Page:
Shubh Mangal Saavdhan movie review: The Ayushmann Khurrana and Bhumi Pednekar film suffers from a sagging climax

Shubh Mangal Saavdhan movie review: This comedy of middle-class-Dilli-manners-and-mores suffers from a sit-com flatness. And when everything is meant to make us laugh, you can quite easily deflect attention from the main premise. The Ayushmann Khurrana and Bhumi Pednekar film resists the temptation to tart up the ordinary, which is the best part: no one’s calling attention quirky, everyone is real.

Rating: 2.5 out of 5
Written by Shubhra Gupta | New Delhi | Updated: September 1, 2017 10:19 pm
shubh mangal saavdhan review, shubh mangal saavdhan movie review, ayushmann khurrana, bhumi pednekar, shubh mangal saavdhan image, shubh mangal saavdhan photo Shubh Mangal Saavdhan movie review: From a brawny Punjabi fertile Aryan ‘puttar’ that he plays in Vicky Donor to a fellow who can’t, Ayushmann inhabited both ends of spectrum, showing no performance anxiety at all.

Shubh Mangal Saavdhan star cast: Ayushmann Khurrana, Bhumi Pednekar, Seema Pahwa, Brijendra Kala
Shubh Mangal Saavdhan director: RS Prasanna
Shubh Mangal Saavdhan rating: 2.5 stars

When you want to get it on, and you can’t get it up, what do you do?

A Bollywood mainstream movie asking this kind of tricky question deserves serious props, even if it isn’t original. Shubh Mangal Savdhan is a remake of 2013 Tamil film Kalyana Samayal Sadham. But still and all, hurrah.

Sometimes the course of true love is rocky. And Mudit (Khurrana) and Sugandha aka Sugu (Pednekar) find this the hard way when certain male private parts turn limp, and what is meant to be a passionate pre-marital tumble rumbles into a deal-breaker.

Of course, director R Prasanna (who also directed the Tamil version) plays it for laughs. It’s that kind of film. That’s the only way we can watch just how erectile dysfunction can ruin relationships: otherwise it would turn into an anatomy lesson. And the characters surrounding our sad-sack lovers, Mudit’s mother and father, and Sugu’s parents and younger brother, plus sundry uncles and aunts and best friends, are all part of the ha-ha-hee-hee brigade.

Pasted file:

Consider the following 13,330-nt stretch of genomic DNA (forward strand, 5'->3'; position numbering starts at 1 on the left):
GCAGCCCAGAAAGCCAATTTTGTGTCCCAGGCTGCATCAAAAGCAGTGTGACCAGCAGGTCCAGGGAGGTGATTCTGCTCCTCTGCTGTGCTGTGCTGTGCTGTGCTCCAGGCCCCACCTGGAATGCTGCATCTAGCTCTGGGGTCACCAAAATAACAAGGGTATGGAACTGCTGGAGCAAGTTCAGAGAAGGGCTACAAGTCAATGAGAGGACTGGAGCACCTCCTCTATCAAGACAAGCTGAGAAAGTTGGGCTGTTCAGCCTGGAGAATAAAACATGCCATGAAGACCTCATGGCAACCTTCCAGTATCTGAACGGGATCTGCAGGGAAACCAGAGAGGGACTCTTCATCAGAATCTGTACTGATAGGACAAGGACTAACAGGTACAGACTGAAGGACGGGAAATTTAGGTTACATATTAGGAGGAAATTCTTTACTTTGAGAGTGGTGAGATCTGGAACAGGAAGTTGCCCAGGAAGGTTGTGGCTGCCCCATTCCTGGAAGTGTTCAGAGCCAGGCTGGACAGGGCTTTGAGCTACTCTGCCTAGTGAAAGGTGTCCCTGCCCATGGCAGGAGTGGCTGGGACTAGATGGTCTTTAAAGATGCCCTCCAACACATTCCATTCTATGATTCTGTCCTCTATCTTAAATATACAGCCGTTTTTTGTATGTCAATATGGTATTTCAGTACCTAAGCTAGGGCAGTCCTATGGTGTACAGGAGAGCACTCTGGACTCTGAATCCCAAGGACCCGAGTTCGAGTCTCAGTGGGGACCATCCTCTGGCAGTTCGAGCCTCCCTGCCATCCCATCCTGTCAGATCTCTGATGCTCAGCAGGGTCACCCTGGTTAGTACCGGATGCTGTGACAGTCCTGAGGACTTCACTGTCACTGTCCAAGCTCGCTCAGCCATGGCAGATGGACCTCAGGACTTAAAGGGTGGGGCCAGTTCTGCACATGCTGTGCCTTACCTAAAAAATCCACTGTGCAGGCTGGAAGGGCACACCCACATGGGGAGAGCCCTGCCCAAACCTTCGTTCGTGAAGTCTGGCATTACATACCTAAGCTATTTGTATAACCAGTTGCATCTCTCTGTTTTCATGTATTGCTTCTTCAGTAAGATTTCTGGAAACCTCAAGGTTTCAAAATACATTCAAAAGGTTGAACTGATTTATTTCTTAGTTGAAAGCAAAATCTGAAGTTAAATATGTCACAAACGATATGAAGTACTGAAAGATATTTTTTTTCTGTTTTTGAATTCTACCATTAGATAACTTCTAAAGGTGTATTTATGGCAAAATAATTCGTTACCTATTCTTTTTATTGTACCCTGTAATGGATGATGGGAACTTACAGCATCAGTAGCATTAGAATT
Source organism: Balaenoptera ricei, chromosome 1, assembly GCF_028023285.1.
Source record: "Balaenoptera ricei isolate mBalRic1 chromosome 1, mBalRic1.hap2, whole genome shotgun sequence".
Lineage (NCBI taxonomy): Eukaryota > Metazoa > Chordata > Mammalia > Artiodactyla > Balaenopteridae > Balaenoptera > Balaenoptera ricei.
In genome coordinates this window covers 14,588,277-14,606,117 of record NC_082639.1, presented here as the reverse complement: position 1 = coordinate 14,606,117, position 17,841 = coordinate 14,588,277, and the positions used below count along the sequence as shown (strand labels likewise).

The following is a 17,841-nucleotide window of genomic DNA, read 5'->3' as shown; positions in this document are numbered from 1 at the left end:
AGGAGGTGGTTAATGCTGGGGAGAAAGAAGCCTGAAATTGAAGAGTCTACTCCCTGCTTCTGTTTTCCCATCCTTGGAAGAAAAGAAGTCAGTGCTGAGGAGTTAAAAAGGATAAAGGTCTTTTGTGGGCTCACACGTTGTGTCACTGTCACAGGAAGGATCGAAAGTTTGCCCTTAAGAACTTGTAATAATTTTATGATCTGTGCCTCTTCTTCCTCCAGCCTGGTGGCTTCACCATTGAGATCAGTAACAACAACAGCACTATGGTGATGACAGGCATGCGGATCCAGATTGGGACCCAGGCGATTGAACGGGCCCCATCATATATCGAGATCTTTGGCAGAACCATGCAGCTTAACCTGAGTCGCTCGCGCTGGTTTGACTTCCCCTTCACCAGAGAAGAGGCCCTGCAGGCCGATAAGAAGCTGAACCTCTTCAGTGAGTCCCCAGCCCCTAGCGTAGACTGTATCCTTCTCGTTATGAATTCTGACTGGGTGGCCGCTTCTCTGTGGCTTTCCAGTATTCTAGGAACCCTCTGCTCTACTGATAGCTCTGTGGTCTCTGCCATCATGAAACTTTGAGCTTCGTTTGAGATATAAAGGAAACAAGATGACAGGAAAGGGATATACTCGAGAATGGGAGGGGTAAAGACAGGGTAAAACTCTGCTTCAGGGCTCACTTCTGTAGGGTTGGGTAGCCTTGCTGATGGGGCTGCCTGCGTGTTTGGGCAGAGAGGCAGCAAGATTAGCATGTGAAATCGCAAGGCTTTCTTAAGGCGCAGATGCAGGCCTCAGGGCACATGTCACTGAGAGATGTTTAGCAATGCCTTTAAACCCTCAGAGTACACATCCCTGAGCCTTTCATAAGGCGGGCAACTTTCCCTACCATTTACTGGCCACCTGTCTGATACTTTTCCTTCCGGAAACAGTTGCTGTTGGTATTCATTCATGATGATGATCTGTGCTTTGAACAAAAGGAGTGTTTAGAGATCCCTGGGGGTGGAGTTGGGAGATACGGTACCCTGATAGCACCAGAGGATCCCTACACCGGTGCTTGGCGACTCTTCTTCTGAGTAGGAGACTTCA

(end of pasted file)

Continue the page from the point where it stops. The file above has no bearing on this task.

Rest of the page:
When the lines fit right into the situation, we laugh out loud. The highlight of the film is a conversation between a morose Sugu and her mom (the most excellent Pahwa, who is on a roll, after Bareilly Ki Barfi) which attempts to unpack the secret of the birds and the bees. It is hilarious, and is borderline revolutionary because we’ve had fathers and sons do this in our movies, but not so much ma-and-beti’, and certainly not at such length.

A few other bits and pieces are genuinely funny as well. Both Mudit and Sugu play ordinary, and that’s a good thing: we see them sipping ‘thele ki chai’, supping on street-‘chaat’ and picnicking in un-manicured Delhi gardens. We see no well-known monuments at all, which is even better. And the film resists the temptation to tart up the ordinary, which is the best part: no one’s calling attention quirky, everyone is real.

But overall this comedy of middle-class-Dilli-manners-and-mores suffers from a sit-com flatness, and a sagging climax. The film falls into the category of ‘could have been better’, but I’m charmed by the premise and the honesty-minus-vulgarity with which it’s been done.

When the action stays between the two main leads, whom we have seen play so well together in Dum Laga Ke Haisha, the film comes together, terrible pun fully intended. Pednekar once again reminds us just how convincing she can be as a real honest-to-goodness young woman in search of love. I’m now longing to see her do something more than the ‘gharelu-gunwati’ young woman parts : she’s in danger of being typecast. And Khurrana once again is in fine fettle: from a brawny Punjabi fertile Aryan ‘puttar’ that he plays in Vicky Donor to a fellow who can’t, he’s inhabited both ends of spectrum, showing no performance anxiety at all.

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